- Generalization or lexical transformation of words of a narrower meaning with those of a wider meaning: People don’t like to be stared at. — Людямненравится, когдананихсмотрят. If we compare the semantic structure of the English and Russian verbs, we can see that the English verb stare specifies the action of seeing expressed by the Russian verb. The Russian смотреть can imply staring, facing, eyeing, etc. The specific meaning in the Russian sentence can be expressed by the adverb пристально.
- Differentiation is a rather rare technique of lexical transformation. It takes place when we substitute word by another one with parallel meaning, denoting a similar species: bamboo curtain — железныйзанавес. Both bamboo and железо (iron) are materials known for their hard nature. They are used figuratively to denote the barriers between the Western and Communist countries. There are no hyponymic relations between the notions of bamboo and iron (though the referential area of железныйзанавесis of course much wider than that of bamboo curtain).
- Modulation is a logical development of the notion expressed by the word: But outside it was raining. – Нонаулицешелдождь. The primary equivalent of the word outside is снаружи. But it is impossible to say in Russian Носнаружишелдождь. By means of unsophisticated logical operation the translator finds another equivalent: наулице. Thus he takes into consideration a tradition of the word combination and acceptability of collocation. He is aided in this by the metonymical closeness of word meanings based on contiguity of the two notions.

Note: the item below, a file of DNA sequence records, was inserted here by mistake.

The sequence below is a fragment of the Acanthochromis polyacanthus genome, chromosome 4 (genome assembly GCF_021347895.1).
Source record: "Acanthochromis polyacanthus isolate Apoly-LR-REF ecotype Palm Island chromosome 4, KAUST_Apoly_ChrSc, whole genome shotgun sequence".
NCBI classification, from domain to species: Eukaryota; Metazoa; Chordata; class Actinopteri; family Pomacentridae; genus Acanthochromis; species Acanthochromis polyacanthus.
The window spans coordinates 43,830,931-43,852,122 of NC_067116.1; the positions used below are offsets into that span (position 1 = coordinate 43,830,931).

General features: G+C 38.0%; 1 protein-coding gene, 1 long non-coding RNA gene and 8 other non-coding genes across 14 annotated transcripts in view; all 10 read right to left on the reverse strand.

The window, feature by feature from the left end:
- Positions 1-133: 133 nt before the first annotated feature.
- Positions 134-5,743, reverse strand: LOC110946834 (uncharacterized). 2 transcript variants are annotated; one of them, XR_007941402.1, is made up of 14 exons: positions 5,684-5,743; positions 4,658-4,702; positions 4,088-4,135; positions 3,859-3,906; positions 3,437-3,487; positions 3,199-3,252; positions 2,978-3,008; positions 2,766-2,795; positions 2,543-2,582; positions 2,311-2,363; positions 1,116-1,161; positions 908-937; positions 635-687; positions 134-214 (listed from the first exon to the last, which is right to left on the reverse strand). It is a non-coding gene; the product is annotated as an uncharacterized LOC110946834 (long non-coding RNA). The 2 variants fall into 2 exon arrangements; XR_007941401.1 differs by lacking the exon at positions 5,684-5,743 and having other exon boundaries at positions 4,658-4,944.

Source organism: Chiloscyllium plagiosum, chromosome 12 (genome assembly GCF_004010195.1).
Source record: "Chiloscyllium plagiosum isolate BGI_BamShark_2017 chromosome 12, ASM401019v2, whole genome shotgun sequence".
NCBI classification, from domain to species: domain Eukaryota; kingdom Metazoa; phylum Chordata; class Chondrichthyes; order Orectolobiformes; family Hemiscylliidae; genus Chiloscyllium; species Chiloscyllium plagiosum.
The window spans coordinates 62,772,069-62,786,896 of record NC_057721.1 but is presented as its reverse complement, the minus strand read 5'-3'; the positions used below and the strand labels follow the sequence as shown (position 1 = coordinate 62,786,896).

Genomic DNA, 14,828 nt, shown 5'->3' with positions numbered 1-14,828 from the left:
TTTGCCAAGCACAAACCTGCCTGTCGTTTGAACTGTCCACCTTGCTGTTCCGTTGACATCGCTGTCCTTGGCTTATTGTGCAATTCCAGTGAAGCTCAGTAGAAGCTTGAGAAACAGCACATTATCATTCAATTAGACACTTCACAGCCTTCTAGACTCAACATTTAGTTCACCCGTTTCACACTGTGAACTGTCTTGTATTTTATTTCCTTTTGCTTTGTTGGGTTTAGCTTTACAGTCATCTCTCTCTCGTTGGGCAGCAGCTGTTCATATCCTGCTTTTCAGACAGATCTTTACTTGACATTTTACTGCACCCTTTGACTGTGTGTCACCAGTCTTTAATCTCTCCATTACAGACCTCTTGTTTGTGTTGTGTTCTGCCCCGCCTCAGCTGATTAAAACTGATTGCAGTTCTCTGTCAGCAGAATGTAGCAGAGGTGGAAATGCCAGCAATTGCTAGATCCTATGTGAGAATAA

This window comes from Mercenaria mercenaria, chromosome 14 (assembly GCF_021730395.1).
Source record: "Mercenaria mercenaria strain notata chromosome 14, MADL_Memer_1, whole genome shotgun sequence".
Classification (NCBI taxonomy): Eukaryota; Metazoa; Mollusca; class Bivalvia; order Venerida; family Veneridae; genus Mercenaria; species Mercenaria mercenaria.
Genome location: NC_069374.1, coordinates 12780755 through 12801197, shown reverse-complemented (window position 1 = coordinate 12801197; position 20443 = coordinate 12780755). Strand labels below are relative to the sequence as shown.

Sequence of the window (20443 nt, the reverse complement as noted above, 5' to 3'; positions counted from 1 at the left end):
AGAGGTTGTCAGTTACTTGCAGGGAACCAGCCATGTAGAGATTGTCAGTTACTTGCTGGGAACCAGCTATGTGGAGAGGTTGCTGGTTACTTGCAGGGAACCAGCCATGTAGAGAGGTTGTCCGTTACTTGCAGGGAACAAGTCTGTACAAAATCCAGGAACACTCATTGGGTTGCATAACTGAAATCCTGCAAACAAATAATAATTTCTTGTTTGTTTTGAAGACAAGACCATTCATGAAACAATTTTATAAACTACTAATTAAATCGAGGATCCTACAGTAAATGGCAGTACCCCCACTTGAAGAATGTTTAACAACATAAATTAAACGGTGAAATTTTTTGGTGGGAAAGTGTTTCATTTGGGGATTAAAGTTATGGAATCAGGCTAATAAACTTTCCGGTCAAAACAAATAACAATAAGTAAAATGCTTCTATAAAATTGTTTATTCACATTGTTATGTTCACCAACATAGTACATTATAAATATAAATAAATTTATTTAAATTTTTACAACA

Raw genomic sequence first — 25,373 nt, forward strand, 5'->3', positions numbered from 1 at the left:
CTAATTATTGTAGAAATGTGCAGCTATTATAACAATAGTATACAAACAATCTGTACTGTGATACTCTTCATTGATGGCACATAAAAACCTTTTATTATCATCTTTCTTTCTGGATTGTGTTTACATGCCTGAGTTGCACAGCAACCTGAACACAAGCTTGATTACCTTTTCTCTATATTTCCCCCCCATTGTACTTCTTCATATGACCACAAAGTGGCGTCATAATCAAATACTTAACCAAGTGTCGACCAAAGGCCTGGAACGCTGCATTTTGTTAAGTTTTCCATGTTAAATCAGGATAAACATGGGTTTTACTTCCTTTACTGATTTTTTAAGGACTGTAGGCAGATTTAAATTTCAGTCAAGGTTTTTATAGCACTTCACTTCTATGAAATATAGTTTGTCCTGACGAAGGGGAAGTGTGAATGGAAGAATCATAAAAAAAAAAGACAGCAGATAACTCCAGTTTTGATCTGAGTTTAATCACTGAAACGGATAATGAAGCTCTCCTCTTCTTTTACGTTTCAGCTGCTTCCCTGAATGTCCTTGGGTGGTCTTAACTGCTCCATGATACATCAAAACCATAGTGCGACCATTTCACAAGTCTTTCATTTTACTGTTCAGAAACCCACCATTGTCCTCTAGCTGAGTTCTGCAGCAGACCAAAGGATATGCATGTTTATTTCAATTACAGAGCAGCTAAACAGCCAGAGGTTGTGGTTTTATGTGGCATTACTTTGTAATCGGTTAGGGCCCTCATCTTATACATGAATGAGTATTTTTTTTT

- Lexical compensation is a deliberate introduction of some additional element in the target text to make up for the loss of a similar element in the source text. The main reason for this transformation is a vocabulary lacuna in the target language. For example, one of the Galsworthy’s characters was called aleopardess. But there is no one-word equivalent of the same stylistic coloring in Russian. Therefore, the translator compensated the word by using the word тигрица to characterize the lady.
- Metaphoric transformations are based on transferring the meaning due to the similarity of notions. The target language can re-metaphorize word or a phrase by using the same image Don’t dirty your hands with that money! — Не марай рук этими деньгами! or a different one Он вернет нам деньги, когда рак свистнет. — He will pay us our money back when hell freezes over. The source language metaphor can be destroyed if there is no similar idiom in the target language: Веснауженапороге. — Spring is coming very soon. Or, on the contrary, the target text is metaphorized either to compensate a stylistically marked word or phrase whose coloring was lost for some reason, or merely to express a source language lacuna: Онрешилначатьжитьпо-новому. — He decided to turn over a new life.